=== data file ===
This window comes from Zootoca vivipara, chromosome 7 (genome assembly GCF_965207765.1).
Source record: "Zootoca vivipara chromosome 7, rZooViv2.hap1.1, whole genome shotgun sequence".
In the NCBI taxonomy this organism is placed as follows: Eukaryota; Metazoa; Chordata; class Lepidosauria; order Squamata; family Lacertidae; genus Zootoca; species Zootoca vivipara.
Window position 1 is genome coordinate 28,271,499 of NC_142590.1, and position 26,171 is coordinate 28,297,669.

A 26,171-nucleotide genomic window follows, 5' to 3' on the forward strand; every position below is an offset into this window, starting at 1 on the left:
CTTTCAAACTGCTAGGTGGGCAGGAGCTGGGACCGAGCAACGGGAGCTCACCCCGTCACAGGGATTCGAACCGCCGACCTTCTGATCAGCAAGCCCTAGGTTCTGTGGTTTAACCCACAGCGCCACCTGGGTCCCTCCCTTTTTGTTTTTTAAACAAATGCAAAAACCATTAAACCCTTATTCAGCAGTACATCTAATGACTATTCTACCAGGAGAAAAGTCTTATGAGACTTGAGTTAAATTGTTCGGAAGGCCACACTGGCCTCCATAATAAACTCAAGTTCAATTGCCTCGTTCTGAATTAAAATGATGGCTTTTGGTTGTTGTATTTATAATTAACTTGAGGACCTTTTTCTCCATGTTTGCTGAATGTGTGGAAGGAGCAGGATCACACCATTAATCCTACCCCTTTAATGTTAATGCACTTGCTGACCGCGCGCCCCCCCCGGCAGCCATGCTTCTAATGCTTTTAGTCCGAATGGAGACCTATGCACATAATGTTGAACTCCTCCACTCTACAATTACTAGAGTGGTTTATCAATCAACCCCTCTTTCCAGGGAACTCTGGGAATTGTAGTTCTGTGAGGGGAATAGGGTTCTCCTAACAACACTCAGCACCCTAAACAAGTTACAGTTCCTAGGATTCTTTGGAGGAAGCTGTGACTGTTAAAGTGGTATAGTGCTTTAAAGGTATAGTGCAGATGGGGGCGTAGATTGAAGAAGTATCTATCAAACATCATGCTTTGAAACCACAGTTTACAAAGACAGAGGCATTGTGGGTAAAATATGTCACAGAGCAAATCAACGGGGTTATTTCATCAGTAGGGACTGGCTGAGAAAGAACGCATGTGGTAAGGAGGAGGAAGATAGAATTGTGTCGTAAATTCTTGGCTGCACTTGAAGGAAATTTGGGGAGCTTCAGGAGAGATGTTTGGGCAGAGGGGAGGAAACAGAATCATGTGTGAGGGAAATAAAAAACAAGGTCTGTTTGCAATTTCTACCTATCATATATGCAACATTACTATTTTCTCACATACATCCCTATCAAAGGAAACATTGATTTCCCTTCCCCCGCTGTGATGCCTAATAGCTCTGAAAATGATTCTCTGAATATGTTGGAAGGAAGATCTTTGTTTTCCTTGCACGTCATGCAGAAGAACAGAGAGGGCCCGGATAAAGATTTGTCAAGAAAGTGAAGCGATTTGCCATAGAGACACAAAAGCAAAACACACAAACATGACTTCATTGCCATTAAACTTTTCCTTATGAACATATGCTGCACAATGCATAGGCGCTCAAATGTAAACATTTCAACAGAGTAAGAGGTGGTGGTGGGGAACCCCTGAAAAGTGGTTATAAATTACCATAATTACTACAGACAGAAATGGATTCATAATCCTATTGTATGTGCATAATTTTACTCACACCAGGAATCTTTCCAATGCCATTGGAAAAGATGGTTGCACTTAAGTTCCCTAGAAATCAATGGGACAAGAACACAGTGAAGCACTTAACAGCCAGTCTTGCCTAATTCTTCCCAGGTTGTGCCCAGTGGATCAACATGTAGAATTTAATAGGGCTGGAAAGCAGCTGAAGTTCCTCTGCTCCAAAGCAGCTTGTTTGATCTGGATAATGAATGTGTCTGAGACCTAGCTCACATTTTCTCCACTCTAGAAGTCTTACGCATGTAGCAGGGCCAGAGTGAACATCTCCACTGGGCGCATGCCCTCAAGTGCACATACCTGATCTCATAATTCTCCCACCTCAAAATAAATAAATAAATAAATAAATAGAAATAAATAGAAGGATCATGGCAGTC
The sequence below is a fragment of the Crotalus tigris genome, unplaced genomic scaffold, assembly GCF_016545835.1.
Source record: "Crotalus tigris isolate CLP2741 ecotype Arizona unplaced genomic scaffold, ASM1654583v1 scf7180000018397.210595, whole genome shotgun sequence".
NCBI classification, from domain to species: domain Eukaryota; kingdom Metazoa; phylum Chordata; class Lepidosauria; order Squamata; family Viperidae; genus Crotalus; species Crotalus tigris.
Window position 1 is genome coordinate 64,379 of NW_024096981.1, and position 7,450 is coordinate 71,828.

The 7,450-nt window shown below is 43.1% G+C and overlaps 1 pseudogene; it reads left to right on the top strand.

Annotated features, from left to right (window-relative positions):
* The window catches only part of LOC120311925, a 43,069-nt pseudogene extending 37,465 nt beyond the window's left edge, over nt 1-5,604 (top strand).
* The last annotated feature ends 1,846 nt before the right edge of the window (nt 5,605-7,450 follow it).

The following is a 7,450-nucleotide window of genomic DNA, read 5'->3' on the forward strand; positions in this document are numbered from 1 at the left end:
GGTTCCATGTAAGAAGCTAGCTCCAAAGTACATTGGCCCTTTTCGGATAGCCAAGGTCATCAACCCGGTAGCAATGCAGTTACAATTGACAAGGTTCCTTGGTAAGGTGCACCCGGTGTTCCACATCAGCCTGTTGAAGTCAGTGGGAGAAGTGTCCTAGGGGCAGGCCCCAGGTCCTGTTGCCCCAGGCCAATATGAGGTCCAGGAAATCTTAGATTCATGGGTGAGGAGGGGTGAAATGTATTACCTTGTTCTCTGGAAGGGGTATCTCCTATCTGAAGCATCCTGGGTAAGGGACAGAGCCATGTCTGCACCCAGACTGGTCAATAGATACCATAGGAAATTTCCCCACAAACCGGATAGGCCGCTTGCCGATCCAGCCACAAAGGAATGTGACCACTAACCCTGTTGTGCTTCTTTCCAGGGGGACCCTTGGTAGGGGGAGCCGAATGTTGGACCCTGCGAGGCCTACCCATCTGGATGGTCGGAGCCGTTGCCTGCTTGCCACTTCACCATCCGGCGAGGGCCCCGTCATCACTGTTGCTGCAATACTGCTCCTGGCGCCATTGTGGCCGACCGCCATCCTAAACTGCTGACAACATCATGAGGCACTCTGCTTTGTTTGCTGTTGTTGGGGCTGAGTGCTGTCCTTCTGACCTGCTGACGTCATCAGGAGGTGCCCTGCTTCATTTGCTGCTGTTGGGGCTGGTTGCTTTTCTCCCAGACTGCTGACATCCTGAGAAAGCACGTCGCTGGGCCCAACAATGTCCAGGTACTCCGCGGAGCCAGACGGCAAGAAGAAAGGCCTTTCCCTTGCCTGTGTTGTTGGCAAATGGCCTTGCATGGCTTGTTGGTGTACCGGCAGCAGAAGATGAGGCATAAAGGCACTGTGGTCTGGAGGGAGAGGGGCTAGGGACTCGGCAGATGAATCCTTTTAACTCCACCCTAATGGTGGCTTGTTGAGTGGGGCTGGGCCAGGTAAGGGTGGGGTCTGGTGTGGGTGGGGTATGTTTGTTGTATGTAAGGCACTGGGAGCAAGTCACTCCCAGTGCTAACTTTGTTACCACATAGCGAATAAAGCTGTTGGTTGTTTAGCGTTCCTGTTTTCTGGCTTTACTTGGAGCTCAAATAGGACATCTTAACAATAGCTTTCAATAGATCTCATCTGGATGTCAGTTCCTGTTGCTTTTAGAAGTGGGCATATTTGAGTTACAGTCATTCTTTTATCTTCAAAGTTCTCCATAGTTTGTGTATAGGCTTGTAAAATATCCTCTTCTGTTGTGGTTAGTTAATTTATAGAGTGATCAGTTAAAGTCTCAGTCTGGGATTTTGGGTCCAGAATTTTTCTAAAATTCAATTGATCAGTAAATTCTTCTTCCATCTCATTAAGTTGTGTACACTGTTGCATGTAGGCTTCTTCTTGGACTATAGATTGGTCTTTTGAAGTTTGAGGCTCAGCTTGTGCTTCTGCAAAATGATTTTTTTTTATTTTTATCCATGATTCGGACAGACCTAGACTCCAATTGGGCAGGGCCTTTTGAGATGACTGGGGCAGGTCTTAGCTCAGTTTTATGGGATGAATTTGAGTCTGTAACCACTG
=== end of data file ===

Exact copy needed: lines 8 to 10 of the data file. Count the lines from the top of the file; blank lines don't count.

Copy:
Source record: "Crotalus tigris isolate CLP2741 ecotype Arizona unplaced genomic scaffold, ASM1654583v1 scf7180000018397.210595, whole genome shotgun sequence".
NCBI classification, from domain to species: domain Eukaryota; kingdom Metazoa; phylum Chordata; class Lepidosauria; order Squamata; family Viperidae; genus Crotalus; species Crotalus tigris.
Window position 1 is genome coordinate 64,379 of NW_024096981.1, and position 7,450 is coordinate 71,828.